# Insignificant interaction makes variable of interest significant

I am having some strange results in a regression I am trying to run and I hope someone can help me to interpret them. Basically, first I regressed my dependent variable on a set of regressors which were all significant, then I added a control and some of them became not significant anymore. So far so good, I explained it with an omitted variable bias. The problem is that when I add an interaction between two of the regressors the coefficients become significant again, while the interaction coefficient is not significant at all. How could this be explained? thank a lot for the help!!

• Please check around; variants of this question have been answered thoroughly on this site. – rolando2 Jun 10 '14 at 14:56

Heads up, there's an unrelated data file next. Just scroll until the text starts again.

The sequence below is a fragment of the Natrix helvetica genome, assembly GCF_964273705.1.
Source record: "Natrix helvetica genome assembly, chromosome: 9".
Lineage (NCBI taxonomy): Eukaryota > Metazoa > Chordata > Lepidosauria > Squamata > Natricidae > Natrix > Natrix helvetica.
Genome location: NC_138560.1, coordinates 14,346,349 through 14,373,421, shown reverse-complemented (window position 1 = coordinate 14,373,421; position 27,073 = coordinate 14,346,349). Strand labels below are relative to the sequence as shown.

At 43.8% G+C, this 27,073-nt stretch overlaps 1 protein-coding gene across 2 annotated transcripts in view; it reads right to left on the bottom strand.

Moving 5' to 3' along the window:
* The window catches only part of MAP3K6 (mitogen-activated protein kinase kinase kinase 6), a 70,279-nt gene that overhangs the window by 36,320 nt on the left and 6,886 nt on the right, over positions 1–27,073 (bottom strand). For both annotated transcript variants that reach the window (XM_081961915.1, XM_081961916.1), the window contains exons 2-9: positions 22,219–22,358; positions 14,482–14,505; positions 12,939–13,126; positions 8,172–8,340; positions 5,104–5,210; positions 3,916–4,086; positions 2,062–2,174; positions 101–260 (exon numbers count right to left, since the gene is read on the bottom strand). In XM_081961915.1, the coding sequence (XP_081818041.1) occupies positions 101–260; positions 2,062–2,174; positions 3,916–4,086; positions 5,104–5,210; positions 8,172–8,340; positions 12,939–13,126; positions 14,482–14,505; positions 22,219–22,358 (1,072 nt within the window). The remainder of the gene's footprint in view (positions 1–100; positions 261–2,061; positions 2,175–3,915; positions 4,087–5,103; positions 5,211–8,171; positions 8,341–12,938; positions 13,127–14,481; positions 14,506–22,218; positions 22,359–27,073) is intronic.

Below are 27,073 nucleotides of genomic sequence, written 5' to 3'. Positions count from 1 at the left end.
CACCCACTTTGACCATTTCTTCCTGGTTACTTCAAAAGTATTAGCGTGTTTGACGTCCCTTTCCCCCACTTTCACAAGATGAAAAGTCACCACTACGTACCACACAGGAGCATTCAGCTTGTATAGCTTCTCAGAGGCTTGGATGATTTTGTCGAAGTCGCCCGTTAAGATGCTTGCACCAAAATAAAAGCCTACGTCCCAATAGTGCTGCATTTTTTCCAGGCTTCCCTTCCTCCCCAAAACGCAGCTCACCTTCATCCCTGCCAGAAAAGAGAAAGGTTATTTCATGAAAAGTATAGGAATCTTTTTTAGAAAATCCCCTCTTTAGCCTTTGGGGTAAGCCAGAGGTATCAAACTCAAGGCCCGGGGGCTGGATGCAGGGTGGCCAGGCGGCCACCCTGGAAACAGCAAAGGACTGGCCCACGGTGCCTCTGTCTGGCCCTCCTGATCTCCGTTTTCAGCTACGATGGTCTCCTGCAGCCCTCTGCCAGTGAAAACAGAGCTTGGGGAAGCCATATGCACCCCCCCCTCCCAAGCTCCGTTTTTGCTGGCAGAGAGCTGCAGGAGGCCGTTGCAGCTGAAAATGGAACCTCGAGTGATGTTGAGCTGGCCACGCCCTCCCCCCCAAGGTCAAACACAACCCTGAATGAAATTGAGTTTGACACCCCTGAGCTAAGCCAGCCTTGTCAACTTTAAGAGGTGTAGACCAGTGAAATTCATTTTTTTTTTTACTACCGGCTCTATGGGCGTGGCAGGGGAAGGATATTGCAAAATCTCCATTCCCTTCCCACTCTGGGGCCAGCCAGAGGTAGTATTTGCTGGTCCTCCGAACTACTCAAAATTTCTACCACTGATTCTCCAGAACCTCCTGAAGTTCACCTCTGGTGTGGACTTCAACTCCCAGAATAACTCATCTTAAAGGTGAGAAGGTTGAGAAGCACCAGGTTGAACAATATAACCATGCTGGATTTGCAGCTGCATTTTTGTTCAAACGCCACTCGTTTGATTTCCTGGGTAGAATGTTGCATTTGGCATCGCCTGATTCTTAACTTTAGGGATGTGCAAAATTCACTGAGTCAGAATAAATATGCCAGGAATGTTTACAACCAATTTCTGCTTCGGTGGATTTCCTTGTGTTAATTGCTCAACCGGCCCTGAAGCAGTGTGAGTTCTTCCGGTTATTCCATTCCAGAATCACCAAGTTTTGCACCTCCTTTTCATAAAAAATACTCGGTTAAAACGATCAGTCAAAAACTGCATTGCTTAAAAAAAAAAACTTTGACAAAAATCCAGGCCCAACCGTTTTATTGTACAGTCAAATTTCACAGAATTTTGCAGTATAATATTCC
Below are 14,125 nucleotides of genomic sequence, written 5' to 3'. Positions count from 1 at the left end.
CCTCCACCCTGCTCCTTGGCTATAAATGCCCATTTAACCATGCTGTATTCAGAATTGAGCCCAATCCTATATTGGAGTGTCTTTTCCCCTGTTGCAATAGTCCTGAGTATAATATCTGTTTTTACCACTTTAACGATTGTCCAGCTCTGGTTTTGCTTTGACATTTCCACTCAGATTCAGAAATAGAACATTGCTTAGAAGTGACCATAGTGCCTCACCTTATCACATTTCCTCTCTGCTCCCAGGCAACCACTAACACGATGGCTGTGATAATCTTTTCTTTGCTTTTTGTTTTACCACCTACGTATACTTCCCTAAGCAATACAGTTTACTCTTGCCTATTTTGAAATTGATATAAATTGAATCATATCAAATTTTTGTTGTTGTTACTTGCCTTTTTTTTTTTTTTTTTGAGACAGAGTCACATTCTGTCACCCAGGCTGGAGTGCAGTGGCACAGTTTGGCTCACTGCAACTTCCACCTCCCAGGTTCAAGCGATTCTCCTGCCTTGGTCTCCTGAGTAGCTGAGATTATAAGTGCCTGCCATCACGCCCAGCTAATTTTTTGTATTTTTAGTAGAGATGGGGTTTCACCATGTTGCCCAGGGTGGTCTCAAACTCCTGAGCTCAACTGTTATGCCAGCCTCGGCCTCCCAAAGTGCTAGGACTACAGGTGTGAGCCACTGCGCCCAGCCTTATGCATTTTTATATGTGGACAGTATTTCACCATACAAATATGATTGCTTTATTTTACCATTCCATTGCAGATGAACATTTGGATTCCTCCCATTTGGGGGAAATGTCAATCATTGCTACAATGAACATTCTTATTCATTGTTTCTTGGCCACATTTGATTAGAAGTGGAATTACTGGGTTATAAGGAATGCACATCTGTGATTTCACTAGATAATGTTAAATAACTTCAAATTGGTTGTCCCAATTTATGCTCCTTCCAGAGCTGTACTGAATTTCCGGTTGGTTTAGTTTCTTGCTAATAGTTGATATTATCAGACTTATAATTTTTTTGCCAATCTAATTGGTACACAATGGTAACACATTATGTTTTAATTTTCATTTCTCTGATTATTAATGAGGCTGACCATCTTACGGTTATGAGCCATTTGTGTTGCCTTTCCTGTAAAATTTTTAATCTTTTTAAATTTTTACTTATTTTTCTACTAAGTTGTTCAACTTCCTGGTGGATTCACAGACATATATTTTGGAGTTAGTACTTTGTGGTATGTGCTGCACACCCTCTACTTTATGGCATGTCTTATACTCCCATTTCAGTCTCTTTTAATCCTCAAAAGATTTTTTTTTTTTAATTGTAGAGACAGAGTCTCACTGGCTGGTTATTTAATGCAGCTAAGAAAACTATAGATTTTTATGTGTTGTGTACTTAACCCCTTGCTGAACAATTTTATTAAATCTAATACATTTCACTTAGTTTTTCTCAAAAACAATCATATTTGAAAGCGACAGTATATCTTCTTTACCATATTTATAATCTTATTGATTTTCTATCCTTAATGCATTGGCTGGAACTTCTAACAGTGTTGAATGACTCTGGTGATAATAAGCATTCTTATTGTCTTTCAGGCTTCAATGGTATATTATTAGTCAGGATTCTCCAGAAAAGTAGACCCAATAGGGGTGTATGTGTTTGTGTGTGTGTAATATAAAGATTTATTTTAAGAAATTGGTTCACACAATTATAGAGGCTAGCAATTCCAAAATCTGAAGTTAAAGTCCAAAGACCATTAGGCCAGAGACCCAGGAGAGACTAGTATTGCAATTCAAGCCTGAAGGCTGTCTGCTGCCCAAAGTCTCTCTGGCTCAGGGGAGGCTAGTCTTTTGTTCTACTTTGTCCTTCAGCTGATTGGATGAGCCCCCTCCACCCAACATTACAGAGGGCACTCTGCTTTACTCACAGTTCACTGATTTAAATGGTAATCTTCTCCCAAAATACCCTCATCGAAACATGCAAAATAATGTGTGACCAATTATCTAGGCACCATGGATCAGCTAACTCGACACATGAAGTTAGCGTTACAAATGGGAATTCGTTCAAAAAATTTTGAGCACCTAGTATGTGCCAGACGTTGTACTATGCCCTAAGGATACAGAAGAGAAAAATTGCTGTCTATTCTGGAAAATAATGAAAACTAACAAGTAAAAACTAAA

• – kjetil b halvorsen Jun 10 '14 at 16:07

After you add an interaction term between variables $x_1$ and $x_2$ the meaning of the effects of $x_1$ and $x_2$ (the "main effects") changes: The effect of $x_1$ is now the effect of $x_1$ when $x_2$ is zero. Similarly, the effect of $x_2$ is the effect of $x_2$ when $x_1$ is zero. So it is not surprising that the coefficients and their significance changes when interaction effects are added, even if these interaction effects are not significant, especially if the value zero is an extreme value for those variables.
• To add to this. Before adding interaction variables, center the variables so that $0$ becomes a typical value, and better, a value with some special meaning in the context---so that the estimated coefficients become interpretable! – kjetil b halvorsen Jun 10 '14 at 16:06